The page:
Proteomics, the identification and quantification of proteins bydirect measurement of constituent peptides, is filling a voidcreated by a slowdown in the availability of biomarkers availablefor disease detection and monitoring.
Proteomics, the identification and quantification of proteins by direct measurement of constituent peptides, is filling a void created by a slowdown in the availability of biomarkers available for disease detection and monitoring.
Mass spectrometry is the key technology in using proteomics to stage disease, identify drug targets, and understand the mechanism of action of leading drug candidates better, said Steven A. Carr, PhD, a senior scientific leader in protein biochemistry and proteomics at the Broad Institute of Harvard University, Boston, and the Massachusetts Institute of Technology, Cambridge, MA.
Approaches to identification of biomarkers include pattern- and identify-based methods. In the identify approach, sequences are produced from peptides, separated, and analyzed against a genomic database to determine their identify, which may or may not be correct, Dr. Carr said during a proteomics session at the annual meeting of the Association for Research in Vision and Ophthalmology.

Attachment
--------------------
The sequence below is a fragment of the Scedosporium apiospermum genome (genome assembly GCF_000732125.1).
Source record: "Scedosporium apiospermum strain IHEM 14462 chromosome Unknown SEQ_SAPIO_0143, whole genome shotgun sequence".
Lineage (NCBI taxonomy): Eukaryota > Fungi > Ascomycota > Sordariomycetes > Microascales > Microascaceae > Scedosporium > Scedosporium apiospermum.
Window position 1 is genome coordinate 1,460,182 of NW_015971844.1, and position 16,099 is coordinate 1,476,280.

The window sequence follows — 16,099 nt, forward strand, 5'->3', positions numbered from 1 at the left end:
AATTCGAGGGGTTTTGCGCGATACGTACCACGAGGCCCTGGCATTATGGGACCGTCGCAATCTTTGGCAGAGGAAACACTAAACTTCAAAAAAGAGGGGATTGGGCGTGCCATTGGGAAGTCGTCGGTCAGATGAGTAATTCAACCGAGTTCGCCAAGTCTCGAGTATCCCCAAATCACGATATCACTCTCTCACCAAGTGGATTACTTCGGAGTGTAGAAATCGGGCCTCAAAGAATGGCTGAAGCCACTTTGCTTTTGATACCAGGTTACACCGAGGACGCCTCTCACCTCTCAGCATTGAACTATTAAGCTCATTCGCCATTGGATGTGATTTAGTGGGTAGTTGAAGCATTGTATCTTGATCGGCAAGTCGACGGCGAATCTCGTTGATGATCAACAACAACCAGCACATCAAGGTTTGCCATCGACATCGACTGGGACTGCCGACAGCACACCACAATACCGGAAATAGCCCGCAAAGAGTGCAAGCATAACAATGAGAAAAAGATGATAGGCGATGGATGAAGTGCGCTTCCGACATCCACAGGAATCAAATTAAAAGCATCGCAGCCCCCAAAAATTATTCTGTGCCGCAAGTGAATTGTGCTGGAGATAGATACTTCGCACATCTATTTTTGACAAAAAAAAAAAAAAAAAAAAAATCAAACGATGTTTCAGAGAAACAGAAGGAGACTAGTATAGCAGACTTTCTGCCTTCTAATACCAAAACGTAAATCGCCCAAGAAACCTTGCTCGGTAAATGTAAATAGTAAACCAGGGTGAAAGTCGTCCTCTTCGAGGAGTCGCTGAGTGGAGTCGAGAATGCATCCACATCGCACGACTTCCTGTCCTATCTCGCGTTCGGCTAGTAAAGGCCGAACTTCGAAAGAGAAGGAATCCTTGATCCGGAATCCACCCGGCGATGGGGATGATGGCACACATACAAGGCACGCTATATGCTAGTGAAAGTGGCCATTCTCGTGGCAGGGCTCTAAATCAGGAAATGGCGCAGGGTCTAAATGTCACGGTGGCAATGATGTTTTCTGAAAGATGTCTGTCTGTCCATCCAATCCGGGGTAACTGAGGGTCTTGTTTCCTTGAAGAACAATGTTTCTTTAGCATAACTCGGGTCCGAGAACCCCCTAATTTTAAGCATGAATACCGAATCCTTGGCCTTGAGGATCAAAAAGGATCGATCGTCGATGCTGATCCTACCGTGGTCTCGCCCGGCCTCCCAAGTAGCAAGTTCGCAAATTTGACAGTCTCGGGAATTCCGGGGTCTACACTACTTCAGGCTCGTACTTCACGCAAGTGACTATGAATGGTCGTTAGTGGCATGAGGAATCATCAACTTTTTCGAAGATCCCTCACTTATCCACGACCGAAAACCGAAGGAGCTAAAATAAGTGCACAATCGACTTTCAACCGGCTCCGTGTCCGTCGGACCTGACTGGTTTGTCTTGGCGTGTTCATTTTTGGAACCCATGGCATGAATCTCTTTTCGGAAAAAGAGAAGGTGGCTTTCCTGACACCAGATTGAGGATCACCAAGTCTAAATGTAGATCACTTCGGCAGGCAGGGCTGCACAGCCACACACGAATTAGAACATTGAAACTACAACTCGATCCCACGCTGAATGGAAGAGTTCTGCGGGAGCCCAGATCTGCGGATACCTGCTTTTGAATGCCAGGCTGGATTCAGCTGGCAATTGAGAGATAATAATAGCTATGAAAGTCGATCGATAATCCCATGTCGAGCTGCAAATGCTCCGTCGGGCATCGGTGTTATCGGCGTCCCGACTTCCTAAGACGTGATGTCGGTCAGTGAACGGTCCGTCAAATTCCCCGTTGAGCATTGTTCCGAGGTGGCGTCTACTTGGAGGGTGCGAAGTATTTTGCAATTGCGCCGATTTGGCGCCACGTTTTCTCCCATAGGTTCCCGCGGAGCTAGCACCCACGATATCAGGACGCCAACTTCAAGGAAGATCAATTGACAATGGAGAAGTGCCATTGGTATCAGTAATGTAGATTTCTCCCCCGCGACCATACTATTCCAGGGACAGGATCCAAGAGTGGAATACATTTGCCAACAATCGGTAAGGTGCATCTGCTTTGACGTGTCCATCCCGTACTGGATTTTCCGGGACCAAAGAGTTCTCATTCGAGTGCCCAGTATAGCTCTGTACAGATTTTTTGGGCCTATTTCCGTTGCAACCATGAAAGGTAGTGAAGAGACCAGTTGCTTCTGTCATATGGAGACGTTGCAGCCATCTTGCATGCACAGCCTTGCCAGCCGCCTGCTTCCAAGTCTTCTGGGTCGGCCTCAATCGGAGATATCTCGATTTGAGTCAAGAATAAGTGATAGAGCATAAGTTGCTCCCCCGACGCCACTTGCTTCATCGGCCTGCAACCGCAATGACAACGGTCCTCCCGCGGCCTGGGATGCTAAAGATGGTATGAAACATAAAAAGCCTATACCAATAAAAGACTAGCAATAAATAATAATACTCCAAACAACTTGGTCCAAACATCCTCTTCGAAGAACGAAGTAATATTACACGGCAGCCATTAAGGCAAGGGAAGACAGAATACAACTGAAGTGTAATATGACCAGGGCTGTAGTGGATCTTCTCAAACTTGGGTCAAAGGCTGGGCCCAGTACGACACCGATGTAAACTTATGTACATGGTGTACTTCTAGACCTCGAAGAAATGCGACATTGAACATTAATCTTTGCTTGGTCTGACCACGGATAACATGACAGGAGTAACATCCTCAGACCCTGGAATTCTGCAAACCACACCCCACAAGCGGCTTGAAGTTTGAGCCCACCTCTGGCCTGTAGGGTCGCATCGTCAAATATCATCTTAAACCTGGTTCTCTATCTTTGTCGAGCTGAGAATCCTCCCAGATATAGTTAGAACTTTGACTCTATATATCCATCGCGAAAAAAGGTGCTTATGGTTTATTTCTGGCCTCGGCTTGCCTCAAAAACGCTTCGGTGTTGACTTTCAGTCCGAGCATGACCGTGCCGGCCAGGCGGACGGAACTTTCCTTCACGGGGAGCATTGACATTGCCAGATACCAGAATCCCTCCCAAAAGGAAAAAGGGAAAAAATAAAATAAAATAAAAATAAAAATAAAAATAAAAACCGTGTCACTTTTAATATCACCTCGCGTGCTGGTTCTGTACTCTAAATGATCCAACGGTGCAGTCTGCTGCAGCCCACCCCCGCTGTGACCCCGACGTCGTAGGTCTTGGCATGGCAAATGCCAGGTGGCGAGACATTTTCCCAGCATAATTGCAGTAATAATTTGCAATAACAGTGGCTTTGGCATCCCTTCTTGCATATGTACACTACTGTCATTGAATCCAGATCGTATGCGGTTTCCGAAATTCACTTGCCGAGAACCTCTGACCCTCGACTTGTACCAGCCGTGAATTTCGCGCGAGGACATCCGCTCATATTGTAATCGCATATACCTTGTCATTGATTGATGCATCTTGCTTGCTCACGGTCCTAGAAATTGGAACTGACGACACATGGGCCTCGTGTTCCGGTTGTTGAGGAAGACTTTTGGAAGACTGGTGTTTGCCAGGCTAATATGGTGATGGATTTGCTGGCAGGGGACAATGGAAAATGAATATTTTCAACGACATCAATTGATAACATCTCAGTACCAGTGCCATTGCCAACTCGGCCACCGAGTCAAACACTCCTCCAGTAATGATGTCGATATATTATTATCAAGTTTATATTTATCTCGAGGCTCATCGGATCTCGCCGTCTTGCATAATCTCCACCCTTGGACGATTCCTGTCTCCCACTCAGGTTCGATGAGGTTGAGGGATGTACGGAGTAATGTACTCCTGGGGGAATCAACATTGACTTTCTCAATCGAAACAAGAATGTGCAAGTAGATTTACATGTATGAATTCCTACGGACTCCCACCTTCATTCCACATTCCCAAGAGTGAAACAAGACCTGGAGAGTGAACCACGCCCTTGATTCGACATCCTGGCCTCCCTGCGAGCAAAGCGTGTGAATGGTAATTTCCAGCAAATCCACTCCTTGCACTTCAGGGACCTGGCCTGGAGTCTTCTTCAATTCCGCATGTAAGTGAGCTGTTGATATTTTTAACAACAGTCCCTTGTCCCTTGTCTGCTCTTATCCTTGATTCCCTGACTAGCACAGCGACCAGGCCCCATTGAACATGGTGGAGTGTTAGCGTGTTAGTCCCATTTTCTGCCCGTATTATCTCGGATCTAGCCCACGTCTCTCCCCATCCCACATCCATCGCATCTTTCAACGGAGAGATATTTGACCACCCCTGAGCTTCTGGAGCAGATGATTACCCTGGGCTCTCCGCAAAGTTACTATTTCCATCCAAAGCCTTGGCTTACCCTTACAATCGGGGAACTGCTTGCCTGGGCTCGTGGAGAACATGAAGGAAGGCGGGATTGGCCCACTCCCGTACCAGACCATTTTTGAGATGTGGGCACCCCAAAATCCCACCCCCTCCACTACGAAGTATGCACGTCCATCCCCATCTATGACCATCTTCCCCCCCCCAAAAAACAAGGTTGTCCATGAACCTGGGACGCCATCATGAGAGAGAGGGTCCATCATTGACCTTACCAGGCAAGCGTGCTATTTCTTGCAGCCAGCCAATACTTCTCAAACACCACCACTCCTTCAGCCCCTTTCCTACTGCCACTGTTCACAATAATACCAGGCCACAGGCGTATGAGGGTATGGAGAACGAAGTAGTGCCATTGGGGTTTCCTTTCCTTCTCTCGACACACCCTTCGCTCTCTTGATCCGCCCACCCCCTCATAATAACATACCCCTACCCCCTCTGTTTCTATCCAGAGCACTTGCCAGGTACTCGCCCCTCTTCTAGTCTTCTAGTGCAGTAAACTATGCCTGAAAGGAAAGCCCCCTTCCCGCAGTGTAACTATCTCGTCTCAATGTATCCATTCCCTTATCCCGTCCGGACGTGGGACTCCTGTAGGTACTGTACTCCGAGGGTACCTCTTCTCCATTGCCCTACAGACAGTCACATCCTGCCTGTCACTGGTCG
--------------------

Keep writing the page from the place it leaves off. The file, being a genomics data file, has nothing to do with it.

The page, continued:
"The process of discovery leads to candidates, not biomarkers, so you need to do something else to take your candidates through to verification or qualification," Dr. Carr said. The search can be refined with various strategies, including a new, larger set of patient samples, immunodepletion, and the use of new, hybrid MS devices that have higher resolution and better accuracy.
Results can also be improved by starting the analysis with proximal fluids rather than blood, with the patient acting as his or her own control, if possible.
"Potential biomarkers are enriched in proximal fluids," Dr. Carr noted.
Candidate verification has been largely ignored in the biomarker identification process until recently, but is, in fact, a critical intermediate step, he added.